Letters to the Editor – Weekly Issue of May 10, 2010
Readers write in about carbon offsets.
Carbon smoke signals
Thank you for your cautionary tale about unregulated voluntary carbon offsets titled "Blowing Smoke?" and for the editorial in the same April 26 issue, "Carbon offsets: Buyer beware," that warned against overblown expectations for a similar mechanism that may be built into federal climate policy. We should take a lesson from the current debate over financial reforms, as the clever derivatives instruments that got Wall Street in trouble are also proliferating in global carbon markets.
Though strictly regulated and conservatively credited offsets may play a limited role in mitigating climate change, the "transactions costs" of verifying and regulating will be high.
We might better engage agriculture and forestry sectors in the effort through programs that encourage carbon-friendly practices outside the emissions cap.
That way, if projects fail to live up to expectations, we haven't blown our chance to meet emissions-reduction targets.
On the topic of "permanence" you state that carbon dioxide "may last for 100 years in the atmosphere." In fact, scientists with the International Panel on Climate Change predict that at least 20 percent of the CO2 released today will remain in the atmosphere for thousands of years.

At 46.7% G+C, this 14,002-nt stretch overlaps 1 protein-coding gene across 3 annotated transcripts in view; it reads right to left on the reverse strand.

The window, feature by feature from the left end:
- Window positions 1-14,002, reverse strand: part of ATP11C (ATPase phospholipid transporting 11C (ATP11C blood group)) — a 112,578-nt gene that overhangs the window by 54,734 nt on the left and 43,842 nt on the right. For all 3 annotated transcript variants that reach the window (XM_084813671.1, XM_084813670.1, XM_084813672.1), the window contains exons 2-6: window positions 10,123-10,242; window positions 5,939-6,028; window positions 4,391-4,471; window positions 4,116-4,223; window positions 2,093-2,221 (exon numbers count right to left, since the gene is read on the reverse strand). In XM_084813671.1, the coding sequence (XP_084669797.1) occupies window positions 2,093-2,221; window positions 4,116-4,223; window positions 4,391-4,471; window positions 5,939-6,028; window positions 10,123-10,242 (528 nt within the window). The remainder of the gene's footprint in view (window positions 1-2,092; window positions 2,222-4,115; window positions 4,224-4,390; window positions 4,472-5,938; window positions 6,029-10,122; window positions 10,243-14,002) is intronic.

And this percentage will increase if the ocean sinks that are largely responsible for reabsorbing CO2 begin to fail due to changes in ocean circulation or the decline of sea life that absorbs carbon.
Any chance of solving the climate crisis requires truly long-term thinking.
The Wilderness Society
Craftsbury Common, Vt.
I agree with the premise of the article "Blowing Smoke?" – Buyer beware: The carbon offsets you buy may be junk.
However, I propose that all carbon-offset plans require future action, which might be fraught with delay.
Immediate action is better than uncertain future action. The now federally approved Cape Wind project in my state would have provided this immediate action but objections have delayed the project for more than seven years.
Do similar objections face future action plans for carbon offsets? Environmental laws enacted decades ago to protect endangered animals and plants are being delayed in the name of study. But that effort would be better placed in studying how to address global warming.
The article, "An offset gone wrong: Green windmills aggrieve farmers," gives the impression that all wind farms are unjust to local residents. Maple Wood Wind Farm in northern New York State is a good example of where this is not so. The dairy farmers nearby were initially opposed to the wind farm. But now, realizing that with the leases paid for locating a windmill on their farms they could continue farming successfully, they approve.
Robert A. Brown